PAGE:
I had a hard time coming up with what to name today’s post. I haven’t blogged in about 6 months but finally was hit with enough inspiration to return.
This morning, Michael crawled into bed with me and Mike at about 8:30. Not bad for a weekend. As he lay there between us, cuddling, I looked at him, and as every special needs parent probably does once in a while, wondered how our life would be different if he was not afflicted by his disorder. What would his friends be like? What sports would he play? What interests would he have? But as fast as I started to think about those things, I dismissed them. Autism has made impacts in my life that I wouldn’t change for anything.
I’ve met people I couldn’t imagine living without now – people who have brought so many things to my life: friendship, love, laughter, and inspiration. I’ve seen Michael bring out kindness, compassion, and joy in the lives of people. I’ve been able to help other people who are just starting to navigate the waters of autism.
I also realized, that I’ve become a better teacher because of Michael. I have often said that parents of children with special needs should be given an honorary degree in Exceptional Education. I have learned so many things on this journey and realized that some of the things that help Michael, and other kids with challenges, can help all kids. One of the incentives I offer in my class for outstanding behavior and citizenship, is sitting on a therapy ball for the day instead of a chair. Let me tell you that my students will pick that “bouncy ball” as a reward over “free homework” passes, extra computer time, candy – you name it. And the change I’ve seen in some of these kids JUST SITTING ON A BOUNCY BALL is unbelievable. I’ve learned so much about the brain and sensory input that I can actually notice when a kid needs something like this. I had a little girl in class the other day who at one point literally was fidgeting from her fingers to her feet. That very afternoon, I got a copy of a local free magazine “The Autism Notebook” that had an article about how just 5 – 10 minutes on a therapy ball can help a child focus for 2 hours. The very next day I pulled my little friend aside, and explained to her that I was going to let her sit on one of these to see if it made her feel different. WHAT A DIFFERENCE. Would I have known about this if it were not for Michael? No way. I have another little friend this year who is having a horrible time with organizing his books. Each time he goes to my co-teacher for the subjects she teaches, he invariably comes back to my classroom 3 – 4 times because he forgot something. This week, I plan to implement a visual schedule with him. Michael’s been using these in his self-contained room for years. Again – something I’d have no clue about were it not for Michael’s teachers working with us. Now, I have no delusions that I am going to change the life of all of my students, but some of these tiny little tricks can make a difference.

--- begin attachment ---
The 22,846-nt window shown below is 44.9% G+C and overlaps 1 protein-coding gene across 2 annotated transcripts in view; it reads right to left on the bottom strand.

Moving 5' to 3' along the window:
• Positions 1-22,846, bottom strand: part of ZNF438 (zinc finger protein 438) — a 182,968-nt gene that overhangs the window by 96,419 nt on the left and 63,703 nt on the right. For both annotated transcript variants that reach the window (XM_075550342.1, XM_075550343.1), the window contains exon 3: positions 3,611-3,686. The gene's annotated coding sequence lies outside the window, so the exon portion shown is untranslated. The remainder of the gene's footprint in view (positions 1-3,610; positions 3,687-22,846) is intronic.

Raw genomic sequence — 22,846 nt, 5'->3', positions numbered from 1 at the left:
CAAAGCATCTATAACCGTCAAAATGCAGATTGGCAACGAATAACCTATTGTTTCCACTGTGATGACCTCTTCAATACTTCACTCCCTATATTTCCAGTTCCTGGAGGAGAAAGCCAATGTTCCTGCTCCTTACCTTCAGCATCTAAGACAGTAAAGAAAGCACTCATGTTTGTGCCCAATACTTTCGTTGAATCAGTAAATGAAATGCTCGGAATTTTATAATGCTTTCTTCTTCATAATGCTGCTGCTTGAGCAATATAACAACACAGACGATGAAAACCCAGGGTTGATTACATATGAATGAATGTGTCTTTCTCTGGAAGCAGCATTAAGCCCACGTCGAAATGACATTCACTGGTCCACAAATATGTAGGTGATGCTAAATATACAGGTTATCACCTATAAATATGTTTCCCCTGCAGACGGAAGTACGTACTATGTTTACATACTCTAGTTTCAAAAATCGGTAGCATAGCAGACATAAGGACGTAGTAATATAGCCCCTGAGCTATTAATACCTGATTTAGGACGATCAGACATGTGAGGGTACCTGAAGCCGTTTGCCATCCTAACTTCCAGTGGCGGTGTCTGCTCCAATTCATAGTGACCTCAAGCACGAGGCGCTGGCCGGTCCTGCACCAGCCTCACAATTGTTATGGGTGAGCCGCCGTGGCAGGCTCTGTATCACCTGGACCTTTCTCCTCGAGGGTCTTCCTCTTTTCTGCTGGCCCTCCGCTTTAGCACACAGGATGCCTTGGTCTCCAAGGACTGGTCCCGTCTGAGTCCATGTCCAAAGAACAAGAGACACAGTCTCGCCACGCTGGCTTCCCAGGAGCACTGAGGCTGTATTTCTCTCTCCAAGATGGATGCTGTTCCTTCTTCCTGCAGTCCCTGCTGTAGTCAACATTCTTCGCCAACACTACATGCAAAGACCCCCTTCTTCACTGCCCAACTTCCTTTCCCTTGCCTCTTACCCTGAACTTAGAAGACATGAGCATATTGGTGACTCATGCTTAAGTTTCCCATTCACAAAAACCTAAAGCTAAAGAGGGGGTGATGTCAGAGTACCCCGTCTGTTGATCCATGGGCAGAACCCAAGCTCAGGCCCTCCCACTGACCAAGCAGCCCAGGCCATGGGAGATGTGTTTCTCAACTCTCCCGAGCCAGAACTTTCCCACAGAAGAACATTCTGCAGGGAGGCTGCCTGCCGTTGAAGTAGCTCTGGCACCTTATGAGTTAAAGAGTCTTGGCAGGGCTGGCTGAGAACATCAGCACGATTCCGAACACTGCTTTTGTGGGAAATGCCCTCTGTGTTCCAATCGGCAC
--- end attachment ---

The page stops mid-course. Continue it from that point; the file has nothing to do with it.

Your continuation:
Michael started middle school this year. It’s still unreal to me that he’s reached this point. When I’m driving to pick him up, I see many of the students walking home. They’re so BIG! Is my little chubby cheeked peanut really old enough to be in the same school as these giants walking down the sidewalk texting and talking on their phones? One of the things I really do like about his school is the fact that the special needs’ teachers include life skills as part of their program. They’re going to work on cooking, doing laundry, etc. (They actually have a washer/dryer in a room attached to the classrooms!) This is going to be interesting. I have actually witnessed Michael get inside our washing machine and sit in there. At least it’s been some time since he’s done that. However, yesterday morning, Mike and I awoke to find the oven turned on (thankfully, it was only turned on the “clean” setting which won’t turn on unless the oven’s been locked) and he had taken half a bag of tater tots and dumped them onto a baking sheet which was sitting on the range top. We should have had a good idea he was doing something like this – we sleep with our door ajar, and at about 8 AM, Michael came on over and closed our bedroom door. In the words of Mike, he was likely thinking “I’m about to do something so bad, I’ll just go ahead and shut this door”. Well, at least we got the message, and Michael got to have tater tots for breakfast.
Finally, I have to give a “shout-out” to my former teaching partner-in-crime, Mrs. Judge. We taught first grade together for four years before I took my teaching hiatus in 2003 to stay home with my kids. I was so excited to run into her at a diocese-wide conference right before school started. Her words were “I don’t care what you are pinning on Pinterest or where you’re eating dinner – I WANT TO READ THAT BLOG”. Thanks, Mrs. Judge! I promise, I’ll keep up on the writing!